New figures show rise in ‘climate-washing’ litigation against companies
‘Climate-washing’ litigation against companies has increased in many countries, according to an analysis published today (29 June 2023) by the Grantham Research Institute on Climate Change and the Environment at the London School of Economics and Political Science.
These cases cover various types of misinformation, including challenges to corporate climate commitments, claims about product attributes, overstated investments or support for climate action, and failure to disclose climate risks.
The authors of the report, Dr Joana Setzer and Kate Higham, state: “Cases concerned with mis- and disinformation on climate change are far from new, but the last few years have seen an explosion of ‘climate-washing’ cases filed before both courts and administrative bodies such as consumer protection agencies”.
“One of the most significant groups of climate-washing cases to emerge in recent years have been cases challenging the truthfulness of corporate climate commitments, particularly where these are not backed up by adequate plans and policies.”
They add: “The growth in climate-washing cases reflects broader concerns with corporate accountability for climate pledges along with ongoing debates about the role of companies in climate decision-making”.
Overall the report shows that there was a peak in 2021 new climate litigation, with 266 cases filed. Although only 222 new cases were filed in 2022, the authors caution that it is not yet clear that it marks the start of a downward trend.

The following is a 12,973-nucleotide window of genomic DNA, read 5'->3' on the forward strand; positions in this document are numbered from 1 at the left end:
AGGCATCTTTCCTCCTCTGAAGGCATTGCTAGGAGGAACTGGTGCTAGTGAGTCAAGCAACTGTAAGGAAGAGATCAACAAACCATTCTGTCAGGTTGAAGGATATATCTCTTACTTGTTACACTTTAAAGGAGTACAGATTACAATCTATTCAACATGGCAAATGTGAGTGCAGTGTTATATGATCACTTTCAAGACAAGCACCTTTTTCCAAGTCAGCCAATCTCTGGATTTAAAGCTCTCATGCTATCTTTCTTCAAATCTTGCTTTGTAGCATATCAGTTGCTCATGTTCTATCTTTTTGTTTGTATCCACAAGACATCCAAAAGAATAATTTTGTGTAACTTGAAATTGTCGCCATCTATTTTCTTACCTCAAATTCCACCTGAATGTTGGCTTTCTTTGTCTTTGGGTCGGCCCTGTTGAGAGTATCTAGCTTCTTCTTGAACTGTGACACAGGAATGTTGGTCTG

They point out that the filing of new climate litigation cases in the United States peaked in 2020 during the final year of Donald Trump’s Presidency.
The analysis was based on information about 2,341 climate litigation cases contained in a database compiled by the Sabin Centre for Climate Change Law at Columbia Law School. Of these cases, 1,157 have been filed since 2015.
The United States continues to be the country with the highest number of documented climate litigation cases, with 1,590 in total. Next is Australia, where 130 cases have been identified, and the United Kingdom, with 102. 67 cases have been filed before the Court of Justice of the European Union. Relatively high numbers of cases have also been documented in Germany (59), Brazil (40), and Canada (35).
The report found that “more than 50% of climate cases have direct judicial outcomes that can be understood as favourable to climate action and in some cases these have led to well documented changes in policy”.
The authors also draw attention to potential future trends, with increasing litigation focused on biodiversity, cases addressing the duties of governments and corporations to protect the ocean, extreme weather events where climate change may not be the central focus, cases concerning short-lived climate pollutants and international litigation between states.